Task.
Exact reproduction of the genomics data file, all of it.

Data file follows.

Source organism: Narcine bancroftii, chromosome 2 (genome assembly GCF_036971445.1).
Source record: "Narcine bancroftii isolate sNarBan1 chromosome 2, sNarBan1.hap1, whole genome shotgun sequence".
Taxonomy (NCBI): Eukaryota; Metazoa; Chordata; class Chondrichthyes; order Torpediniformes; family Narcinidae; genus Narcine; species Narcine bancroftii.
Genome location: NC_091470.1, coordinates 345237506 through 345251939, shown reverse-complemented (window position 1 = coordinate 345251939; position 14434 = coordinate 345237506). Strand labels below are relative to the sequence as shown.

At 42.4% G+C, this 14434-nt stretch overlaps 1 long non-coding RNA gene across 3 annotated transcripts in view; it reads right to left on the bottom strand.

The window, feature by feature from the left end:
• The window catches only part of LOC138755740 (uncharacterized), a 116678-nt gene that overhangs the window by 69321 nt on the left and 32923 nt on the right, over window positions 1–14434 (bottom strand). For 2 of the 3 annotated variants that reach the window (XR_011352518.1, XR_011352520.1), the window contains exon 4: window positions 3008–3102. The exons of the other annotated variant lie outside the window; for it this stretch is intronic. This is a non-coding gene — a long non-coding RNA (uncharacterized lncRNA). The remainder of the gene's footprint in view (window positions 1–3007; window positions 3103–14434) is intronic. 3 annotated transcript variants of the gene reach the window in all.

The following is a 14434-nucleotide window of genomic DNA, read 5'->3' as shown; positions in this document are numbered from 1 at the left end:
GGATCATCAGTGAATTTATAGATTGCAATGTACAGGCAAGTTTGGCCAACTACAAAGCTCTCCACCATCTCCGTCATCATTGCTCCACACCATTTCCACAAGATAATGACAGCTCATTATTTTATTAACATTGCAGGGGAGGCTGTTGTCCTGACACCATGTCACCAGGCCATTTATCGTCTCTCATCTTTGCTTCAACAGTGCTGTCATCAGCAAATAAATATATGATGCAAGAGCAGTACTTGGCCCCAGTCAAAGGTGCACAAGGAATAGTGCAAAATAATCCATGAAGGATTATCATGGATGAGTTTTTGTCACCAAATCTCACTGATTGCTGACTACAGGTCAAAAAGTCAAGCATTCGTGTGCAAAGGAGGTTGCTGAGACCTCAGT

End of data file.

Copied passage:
Source organism: Narcine bancroftii, chromosome 2 (genome assembly GCF_036971445.1).
Source record: "Narcine bancroftii isolate sNarBan1 chromosome 2, sNarBan1.hap1, whole genome shotgun sequence".
Taxonomy (NCBI): Eukaryota; Metazoa; Chordata; class Chondrichthyes; order Torpediniformes; family Narcinidae; genus Narcine; species Narcine bancroftii.
Genome location: NC_091470.1, coordinates 345237506 through 345251939, shown reverse-complemented (window position 1 = coordinate 345251939; position 14434 = coordinate 345237506). Strand labels below are relative to the sequence as shown.

At 42.4% G+C, this 14434-nt stretch overlaps 1 long non-coding RNA gene across 3 annotated transcripts in view; it reads right to left on the bottom strand.

The window, feature by feature from the left end:
• The window catches only part of LOC138755740 (uncharacterized), a 116678-nt gene that overhangs the window by 69321 nt on the left and 32923 nt on the right, over window positions 1–14434 (bottom strand). For 2 of the 3 annotated variants that reach the window (XR_011352518.1, XR_011352520.1), the window contains exon 4: window positions 3008–3102. The exons of the other annotated variant lie outside the window; for it this stretch is intronic. This is a non-coding gene — a long non-coding RNA (uncharacterized lncRNA). The remainder of the gene's footprint in view (window positions 1–3007; window positions 3103–14434) is intronic. 3 annotated transcript variants of the gene reach the window in all.

The following is a 14434-nucleotide window of genomic DNA, read 5'->3' as shown; positions in this document are numbered from 1 at the left end:
GGATCATCAGTGAATTTATAGATTGCAATGTACAGGCAAGTTTGGCCAACTACAAAGCTCTCCACCATCTCCGTCATCATTGCTCCACACCATTTCCACAAGATAATGACAGCTCATTATTTTATTAACATTGCAGGGGAGGCTGTTGTCCTGACACCATGTCACCAGGCCATTTATCGTCTCTCATCTTTGCTTCAACAGTGCTGTCATCAGCAAATAAATATATGATGCAAGAGCAGTACTTGGCCCCAGTCAAAGGTGCACAAGGAATAGTGCAAAATAATCCATGAAGGATTATCATGGATGAGTTTTTGTCACCAAATCTCACTGATTGCTGACTACAGGTCAAAAAGTCAAGCATTCGTGTGCAAAGGAGGTTGCTGAGACCTCAGT